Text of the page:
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Fatherhood Changes Men’s Brains – Neuroscience News

Summary: Researchers find significant changes in the brains of fathers between the prenatal period and the postpartum period. The main changes occurred in cortical areas associated with visual processing, attention and empathy towards their baby.

Source: The conversation

The time fathers spend each week on child care has tripled over the past 50 years in the United States. The increase in fathers’ involvement in childrearing is even stronger in countries that have extended paid paternity leave or created incentives for fathers to take leave, such as Germany, Spain, Sweden and Iceland. And a growing body of research finds that children of engaged fathers do better on a range of outcomes, including physical health and cognitive performance.

Despite the increasing involvement of fathers in childcare and its importance in the lives of their children, there is surprisingly little research on how fatherhood affects men. Even fewer studies focus on the brain and the biological changes that might promote fatherhood.

It’s no surprise that the transition to parenthood can be transformative for anyone with a new baby. For women who become birth mothers, pregnancy-related hormonal changes help explain why a new mother’s brain might change.

But does fatherhood reshape the brains and bodies of men – who don’t directly experience pregnancy – in ways that motivate their parenting? We set out to explore this question in our recent study of first-time fathers in two countries.

The Effect of Pregnancy on a New Mom’s Brain

Recent research has found compelling evidence that pregnancy can enhance the neuroplasticity, or remodeling, of a woman’s brain structures. Using magnetic resonance imaging, researchers have identified large-scale changes in women’s brain anatomy from before to after pregnancy.

In one study, Spanish researchers scanned mothers for the first time before conceiving and then again two months after giving birth. Compared to childless women, new mothers had smaller brain volumes, suggesting that key brain structures actually shrank during pregnancy and the early postpartum period.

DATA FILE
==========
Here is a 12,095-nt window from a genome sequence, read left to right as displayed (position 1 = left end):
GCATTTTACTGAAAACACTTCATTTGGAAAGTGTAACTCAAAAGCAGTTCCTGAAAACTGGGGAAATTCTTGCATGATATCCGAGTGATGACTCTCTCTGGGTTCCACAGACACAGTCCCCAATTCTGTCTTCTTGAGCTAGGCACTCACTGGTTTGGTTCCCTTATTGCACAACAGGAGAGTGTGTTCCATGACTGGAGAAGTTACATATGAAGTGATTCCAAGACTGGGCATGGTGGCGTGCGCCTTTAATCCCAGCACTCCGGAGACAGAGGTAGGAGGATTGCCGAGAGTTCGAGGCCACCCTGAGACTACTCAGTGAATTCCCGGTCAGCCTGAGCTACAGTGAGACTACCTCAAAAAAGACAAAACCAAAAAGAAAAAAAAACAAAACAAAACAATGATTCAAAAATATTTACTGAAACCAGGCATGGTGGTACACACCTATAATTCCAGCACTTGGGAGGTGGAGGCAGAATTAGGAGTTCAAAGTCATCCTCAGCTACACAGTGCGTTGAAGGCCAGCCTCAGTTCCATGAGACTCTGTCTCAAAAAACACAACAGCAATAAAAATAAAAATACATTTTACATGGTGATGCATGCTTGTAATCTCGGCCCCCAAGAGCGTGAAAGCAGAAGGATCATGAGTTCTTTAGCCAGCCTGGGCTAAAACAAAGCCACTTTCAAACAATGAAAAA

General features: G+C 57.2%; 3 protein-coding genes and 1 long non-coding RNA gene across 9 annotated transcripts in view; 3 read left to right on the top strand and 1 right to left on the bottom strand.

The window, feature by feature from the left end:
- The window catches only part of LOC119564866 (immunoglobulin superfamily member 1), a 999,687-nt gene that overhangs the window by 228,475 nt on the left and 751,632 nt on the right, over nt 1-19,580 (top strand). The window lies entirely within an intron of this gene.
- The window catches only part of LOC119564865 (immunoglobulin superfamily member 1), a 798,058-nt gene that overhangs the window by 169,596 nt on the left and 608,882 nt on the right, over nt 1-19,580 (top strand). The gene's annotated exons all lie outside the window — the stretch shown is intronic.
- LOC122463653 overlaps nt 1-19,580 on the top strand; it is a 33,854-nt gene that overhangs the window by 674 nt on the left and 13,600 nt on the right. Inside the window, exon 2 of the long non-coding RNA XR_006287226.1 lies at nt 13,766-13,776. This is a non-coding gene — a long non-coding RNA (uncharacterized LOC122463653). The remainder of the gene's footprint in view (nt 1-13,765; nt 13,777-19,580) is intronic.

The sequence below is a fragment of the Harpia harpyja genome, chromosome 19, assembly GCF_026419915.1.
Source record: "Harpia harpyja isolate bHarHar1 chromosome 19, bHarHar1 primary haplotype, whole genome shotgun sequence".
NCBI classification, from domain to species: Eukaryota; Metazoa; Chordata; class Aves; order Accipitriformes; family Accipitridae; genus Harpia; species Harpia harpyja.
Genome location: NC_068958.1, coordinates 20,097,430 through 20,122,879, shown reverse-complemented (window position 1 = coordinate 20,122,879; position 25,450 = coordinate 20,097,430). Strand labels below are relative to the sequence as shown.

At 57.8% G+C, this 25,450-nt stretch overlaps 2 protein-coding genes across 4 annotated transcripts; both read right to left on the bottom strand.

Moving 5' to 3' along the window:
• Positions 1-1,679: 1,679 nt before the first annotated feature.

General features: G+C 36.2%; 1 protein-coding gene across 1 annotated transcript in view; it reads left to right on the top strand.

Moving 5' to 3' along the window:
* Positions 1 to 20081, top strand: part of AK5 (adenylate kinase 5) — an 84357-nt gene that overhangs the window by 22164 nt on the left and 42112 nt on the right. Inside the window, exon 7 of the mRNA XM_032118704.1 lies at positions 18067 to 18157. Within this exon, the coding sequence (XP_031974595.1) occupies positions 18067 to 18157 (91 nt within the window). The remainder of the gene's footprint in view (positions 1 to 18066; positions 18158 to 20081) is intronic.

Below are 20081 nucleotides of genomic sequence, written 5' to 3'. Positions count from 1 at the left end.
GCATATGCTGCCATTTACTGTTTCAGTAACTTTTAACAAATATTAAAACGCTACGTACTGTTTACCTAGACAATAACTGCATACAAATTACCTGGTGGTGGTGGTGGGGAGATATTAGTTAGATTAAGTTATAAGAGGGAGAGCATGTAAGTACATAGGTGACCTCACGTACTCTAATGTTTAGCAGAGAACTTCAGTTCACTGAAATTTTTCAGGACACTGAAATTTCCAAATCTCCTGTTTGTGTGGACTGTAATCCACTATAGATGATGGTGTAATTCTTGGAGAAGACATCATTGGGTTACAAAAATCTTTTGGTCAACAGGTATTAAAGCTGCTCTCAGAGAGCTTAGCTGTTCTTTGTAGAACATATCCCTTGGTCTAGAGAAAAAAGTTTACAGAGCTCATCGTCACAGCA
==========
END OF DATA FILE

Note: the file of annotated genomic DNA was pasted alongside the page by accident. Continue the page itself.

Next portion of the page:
The brain changes were so pronounced that an algorithm could easily differentiate the brain of a woman who had been through a pregnancy from that of a woman without children.

Throughout the brain, these changes are seen in gray matter, the neuron-rich layer of brain tissue. Pregnancy appears to affect structures in the cortex – the most recently evolved outer surface of the brain – including regions related to thinking about the minds of others, a process researchers call “theory of mind”.

The mothers also exhibit brain changes in the subcortex – the older structures tucked deeper in the brain that are linked to more primitive functions, including emotion and motivation.

Why do these structural brain changes occur after pregnancy?

Researchers believe these brain changes may facilitate mothers’ sensitive care of newborns, who require constant attention and cannot verbalize their needs. Indeed, when mothers see photos or videos of their own babies, it activates many of the same brain regions that changed the most during pregnancy. It seems plausible that new mothers’ brains change in ways that help them respond to and care for their newborn.

But what about fathers? They do not directly experience the pregnancy, but can also take care of the new baby.

Dads’ brains change too

As with practicing any new skill, the experience of caring for an infant could leave a mark on the brains of new parents. It’s what neuroscientists call experience-induced brain plasticity — like the brain changes that occur when you learn a new language or master a new musical instrument.